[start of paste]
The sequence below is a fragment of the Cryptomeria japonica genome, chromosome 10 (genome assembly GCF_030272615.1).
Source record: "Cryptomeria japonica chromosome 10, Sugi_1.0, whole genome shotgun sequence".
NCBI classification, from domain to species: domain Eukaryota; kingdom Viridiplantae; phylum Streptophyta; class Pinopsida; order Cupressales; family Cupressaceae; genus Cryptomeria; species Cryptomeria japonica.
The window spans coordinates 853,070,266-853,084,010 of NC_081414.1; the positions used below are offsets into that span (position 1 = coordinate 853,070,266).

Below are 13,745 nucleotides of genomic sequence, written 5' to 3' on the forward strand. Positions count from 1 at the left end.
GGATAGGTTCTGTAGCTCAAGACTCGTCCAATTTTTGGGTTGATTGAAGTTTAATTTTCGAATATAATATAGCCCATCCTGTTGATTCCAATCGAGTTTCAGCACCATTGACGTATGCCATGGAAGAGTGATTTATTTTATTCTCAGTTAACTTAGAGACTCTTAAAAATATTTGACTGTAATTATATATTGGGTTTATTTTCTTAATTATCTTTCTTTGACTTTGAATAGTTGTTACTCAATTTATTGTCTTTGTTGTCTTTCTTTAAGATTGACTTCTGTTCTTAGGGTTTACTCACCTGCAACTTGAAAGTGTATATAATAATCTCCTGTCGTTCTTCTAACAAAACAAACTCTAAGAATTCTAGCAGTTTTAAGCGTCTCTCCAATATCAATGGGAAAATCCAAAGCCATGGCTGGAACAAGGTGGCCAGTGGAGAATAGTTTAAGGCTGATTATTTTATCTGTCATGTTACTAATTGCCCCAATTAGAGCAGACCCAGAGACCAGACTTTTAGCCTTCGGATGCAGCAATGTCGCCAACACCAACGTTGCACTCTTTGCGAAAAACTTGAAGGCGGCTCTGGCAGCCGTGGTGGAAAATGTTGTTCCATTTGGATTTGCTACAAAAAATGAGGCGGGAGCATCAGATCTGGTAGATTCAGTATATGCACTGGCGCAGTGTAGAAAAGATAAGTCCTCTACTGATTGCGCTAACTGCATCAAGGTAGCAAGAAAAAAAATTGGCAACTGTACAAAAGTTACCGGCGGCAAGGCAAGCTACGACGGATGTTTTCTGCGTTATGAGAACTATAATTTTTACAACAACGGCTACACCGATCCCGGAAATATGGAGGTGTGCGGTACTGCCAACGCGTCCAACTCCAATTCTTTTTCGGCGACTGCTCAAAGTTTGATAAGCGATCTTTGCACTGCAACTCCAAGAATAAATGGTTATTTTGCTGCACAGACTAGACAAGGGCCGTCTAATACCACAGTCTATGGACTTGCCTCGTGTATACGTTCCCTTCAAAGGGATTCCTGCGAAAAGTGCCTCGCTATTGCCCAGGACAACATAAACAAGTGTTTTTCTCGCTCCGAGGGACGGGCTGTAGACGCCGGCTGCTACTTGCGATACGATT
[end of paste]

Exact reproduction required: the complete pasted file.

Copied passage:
The sequence below is a fragment of the Cryptomeria japonica genome, chromosome 10 (genome assembly GCF_030272615.1).
Source record: "Cryptomeria japonica chromosome 10, Sugi_1.0, whole genome shotgun sequence".
NCBI classification, from domain to species: domain Eukaryota; kingdom Viridiplantae; phylum Streptophyta; class Pinopsida; order Cupressales; family Cupressaceae; genus Cryptomeria; species Cryptomeria japonica.
The window spans coordinates 853,070,266-853,084,010 of NC_081414.1; the positions used below are offsets into that span (position 1 = coordinate 853,070,266).

Below are 13,745 nucleotides of genomic sequence, written 5' to 3' on the forward strand. Positions count from 1 at the left end.
GGATAGGTTCTGTAGCTCAAGACTCGTCCAATTTTTGGGTTGATTGAAGTTTAATTTTCGAATATAATATAGCCCATCCTGTTGATTCCAATCGAGTTTCAGCACCATTGACGTATGCCATGGAAGAGTGATTTATTTTATTCTCAGTTAACTTAGAGACTCTTAAAAATATTTGACTGTAATTATATATTGGGTTTATTTTCTTAATTATCTTTCTTTGACTTTGAATAGTTGTTACTCAATTTATTGTCTTTGTTGTCTTTCTTTAAGATTGACTTCTGTTCTTAGGGTTTACTCACCTGCAACTTGAAAGTGTATATAATAATCTCCTGTCGTTCTTCTAACAAAACAAACTCTAAGAATTCTAGCAGTTTTAAGCGTCTCTCCAATATCAATGGGAAAATCCAAAGCCATGGCTGGAACAAGGTGGCCAGTGGAGAATAGTTTAAGGCTGATTATTTTATCTGTCATGTTACTAATTGCCCCAATTAGAGCAGACCCAGAGACCAGACTTTTAGCCTTCGGATGCAGCAATGTCGCCAACACCAACGTTGCACTCTTTGCGAAAAACTTGAAGGCGGCTCTGGCAGCCGTGGTGGAAAATGTTGTTCCATTTGGATTTGCTACAAAAAATGAGGCGGGAGCATCAGATCTGGTAGATTCAGTATATGCACTGGCGCAGTGTAGAAAAGATAAGTCCTCTACTGATTGCGCTAACTGCATCAAGGTAGCAAGAAAAAAAATTGGCAACTGTACAAAAGTTACCGGCGGCAAGGCAAGCTACGACGGATGTTTTCTGCGTTATGAGAACTATAATTTTTACAACAACGGCTACACCGATCCCGGAAATATGGAGGTGTGCGGTACTGCCAACGCGTCCAACTCCAATTCTTTTTCGGCGACTGCTCAAAGTTTGATAAGCGATCTTTGCACTGCAACTCCAAGAATAAATGGTTATTTTGCTGCACAGACTAGACAAGGGCCGTCTAATACCACAGTCTATGGACTTGCCTCGTGTATACGTTCCCTTCAAAGGGATTCCTGCGAAAAGTGCCTCGCTATTGCCCAGGACAACATAAACAAGTGTTTTTCTCGCTCCGAGGGACGGGCTGTAGACGCCGGCTGCTACTTGCGATACGATT